Pathologic 2 — A Strange Nightmare

I’ve often wondered about the original Pathologic game and even gone so far as to try and play it. I didn’t get far, it is a cruel, cruel thing. But I adored it from a distance, this weird strange game. I saw Pathologic 2’s announcement of a Kickstarter a few years ago and forgot to back it. I spent days looking at it, again from a distance. And now I get to review Pathologic 2, the game that I’ve often thought was “The” game. A kind of thing which I would love to have made.

And I absolutely hate it.

Well. You are supposed to. This is a game where you are supposed to suffer and struggle. You are supposed to feel as if everything is collapsing around you, and the twisting maw of the plague is tightening its grip every second. Everything counts, and it is hellish. But it is wonderful. As an experience, this is in a class of its own. What Pathologic 2 pulls off is, I think, a perfect synergy of narrative and gameplay. You truly understand the Haruspex’ desperate situation and feel it. And over the twelve days of the narrative, it never lets up. 

Pathologic 2
The architecture of the Steppe is just… amazing.

You aren’t the key player here, nor are you even particularly liked. I’m not an elegant surgeon, so I blundered my way through several accidental organ harvests. The rumoured body count I held was incorrect – it was actually somewhere in the 30s, not 3. God, I felt sick with nerves. I felt like whatever I did, I consistently made everything worse for everyone. It was depressing, harrowing. I felt hollow by the time I had gotten to the ending. And then that made it even worse. Spending these hours, strolling through a Steppe village, through a variety of architecture, loomed over by this glass hive oddity. I couldn’t save everyone, and it took me back to the first game I ever played.

When I was young, I bumbled my way through The Legend of Zelda: Majora’s Mask, and I couldn’t save everyone then. Pathologic 2 took those feelings — intimate despair — and made it even more impactful. I got to know these villagers, their quirks and customs, and I wanted to save them. And man. That’s powerful, right?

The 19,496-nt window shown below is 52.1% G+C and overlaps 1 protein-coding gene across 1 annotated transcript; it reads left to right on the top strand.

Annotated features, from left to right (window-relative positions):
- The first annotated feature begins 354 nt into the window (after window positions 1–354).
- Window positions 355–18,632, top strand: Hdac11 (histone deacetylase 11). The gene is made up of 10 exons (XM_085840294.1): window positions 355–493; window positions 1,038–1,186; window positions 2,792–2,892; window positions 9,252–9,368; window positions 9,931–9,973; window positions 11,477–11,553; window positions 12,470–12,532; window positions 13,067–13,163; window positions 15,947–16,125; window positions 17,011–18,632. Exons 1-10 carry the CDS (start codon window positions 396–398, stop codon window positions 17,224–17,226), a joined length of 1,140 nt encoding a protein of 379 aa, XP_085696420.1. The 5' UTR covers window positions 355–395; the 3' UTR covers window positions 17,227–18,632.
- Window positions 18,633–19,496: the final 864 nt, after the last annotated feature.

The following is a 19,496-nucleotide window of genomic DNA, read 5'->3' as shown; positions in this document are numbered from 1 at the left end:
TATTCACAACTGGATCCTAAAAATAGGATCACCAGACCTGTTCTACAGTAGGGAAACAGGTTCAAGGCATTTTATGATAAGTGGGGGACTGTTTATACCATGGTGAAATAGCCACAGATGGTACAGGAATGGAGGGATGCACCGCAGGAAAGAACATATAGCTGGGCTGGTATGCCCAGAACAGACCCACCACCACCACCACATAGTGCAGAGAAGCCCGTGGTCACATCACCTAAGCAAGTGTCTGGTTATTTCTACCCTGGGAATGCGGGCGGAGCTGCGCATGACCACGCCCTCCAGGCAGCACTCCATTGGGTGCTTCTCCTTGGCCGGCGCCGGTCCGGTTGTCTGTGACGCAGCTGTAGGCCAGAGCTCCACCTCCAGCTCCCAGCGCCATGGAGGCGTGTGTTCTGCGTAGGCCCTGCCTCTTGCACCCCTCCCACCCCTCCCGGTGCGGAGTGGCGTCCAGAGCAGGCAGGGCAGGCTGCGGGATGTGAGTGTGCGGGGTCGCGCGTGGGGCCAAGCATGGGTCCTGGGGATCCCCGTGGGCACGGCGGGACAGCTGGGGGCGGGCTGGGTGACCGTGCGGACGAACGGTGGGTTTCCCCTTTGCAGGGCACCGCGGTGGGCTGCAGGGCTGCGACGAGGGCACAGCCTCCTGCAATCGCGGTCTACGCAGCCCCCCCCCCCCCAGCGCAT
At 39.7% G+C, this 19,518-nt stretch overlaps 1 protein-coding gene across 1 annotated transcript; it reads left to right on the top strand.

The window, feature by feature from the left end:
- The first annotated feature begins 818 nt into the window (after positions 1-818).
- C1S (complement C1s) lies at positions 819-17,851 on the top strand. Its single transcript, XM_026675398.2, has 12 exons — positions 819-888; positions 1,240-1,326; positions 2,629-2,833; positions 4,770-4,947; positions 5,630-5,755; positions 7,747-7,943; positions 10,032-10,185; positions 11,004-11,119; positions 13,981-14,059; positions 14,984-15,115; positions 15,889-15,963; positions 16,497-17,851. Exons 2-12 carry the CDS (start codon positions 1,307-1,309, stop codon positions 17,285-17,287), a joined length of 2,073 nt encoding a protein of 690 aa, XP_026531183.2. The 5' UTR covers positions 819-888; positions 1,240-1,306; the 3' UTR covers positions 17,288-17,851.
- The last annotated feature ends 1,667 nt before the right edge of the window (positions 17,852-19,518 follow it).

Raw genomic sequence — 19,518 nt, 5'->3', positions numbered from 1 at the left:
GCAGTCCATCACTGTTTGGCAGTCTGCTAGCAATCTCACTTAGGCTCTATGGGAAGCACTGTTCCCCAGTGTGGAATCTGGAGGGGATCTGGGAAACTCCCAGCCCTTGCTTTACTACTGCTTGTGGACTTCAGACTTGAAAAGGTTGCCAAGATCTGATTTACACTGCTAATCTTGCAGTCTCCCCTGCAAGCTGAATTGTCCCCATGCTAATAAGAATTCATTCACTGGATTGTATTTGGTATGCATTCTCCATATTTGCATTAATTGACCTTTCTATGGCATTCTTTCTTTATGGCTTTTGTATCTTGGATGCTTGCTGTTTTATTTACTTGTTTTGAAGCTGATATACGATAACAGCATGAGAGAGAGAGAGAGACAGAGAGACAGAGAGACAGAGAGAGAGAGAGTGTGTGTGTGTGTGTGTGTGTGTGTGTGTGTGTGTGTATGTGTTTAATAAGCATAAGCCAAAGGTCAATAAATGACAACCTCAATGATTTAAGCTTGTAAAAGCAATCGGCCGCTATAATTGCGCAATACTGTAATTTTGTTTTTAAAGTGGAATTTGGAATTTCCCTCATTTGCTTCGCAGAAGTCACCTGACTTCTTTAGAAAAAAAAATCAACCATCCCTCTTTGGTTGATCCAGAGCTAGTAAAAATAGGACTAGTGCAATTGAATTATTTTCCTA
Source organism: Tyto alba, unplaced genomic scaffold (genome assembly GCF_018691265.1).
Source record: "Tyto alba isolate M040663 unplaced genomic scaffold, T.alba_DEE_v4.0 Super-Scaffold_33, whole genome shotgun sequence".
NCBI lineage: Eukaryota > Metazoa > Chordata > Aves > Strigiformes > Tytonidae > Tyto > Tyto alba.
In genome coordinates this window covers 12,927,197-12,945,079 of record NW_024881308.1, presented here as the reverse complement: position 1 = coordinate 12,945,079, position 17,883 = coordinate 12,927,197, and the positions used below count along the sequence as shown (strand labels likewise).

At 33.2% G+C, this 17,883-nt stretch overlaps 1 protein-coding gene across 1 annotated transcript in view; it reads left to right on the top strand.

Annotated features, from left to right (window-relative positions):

I don’t fully know how to articulate this statement but: this is the best game I have experienced to date. Let me try and justify saying that about a game I also hate. The dialogue, characterisation — the brick and mortar of the narrative — are simply above and beyond. It is beautifully written, juggling multiple tones with grace and precision rarely seen in games. The staging of scenes is wonderful, with an interplay of shadow and colour adding depth and texture to every scene. In the very opening, it uses looming shadows with no origin to crowd the theatre, creating something immediately surreal and inviting. It feels like playing a Punch Drunk production – an excellent, interactive theatre experience.

And it needs the gameplay. There are many titles out there with increasingly good cinematic storytelling, but usually faltering in the actual gamey bit. Not here. You are never allowed the space to pull back, and autopilot. You constantly are drawn into something – always weighing up if you need that egg, or tourniquet, maybe someone else can use it in a later day. Maybe it can sell for a good price so you can get fresh bottles or ammo. A constant push and pull of stress and desperation fuels the game, and it is wonderful.

Pathologic 2

Horrifying, but wonderful. Pathologic 2 is singularly brilliant, and I think everyone should try it out. It’s the best game I’ve ever experienced.

Pathologic 2 is available on PC, Xbox and Playstation.

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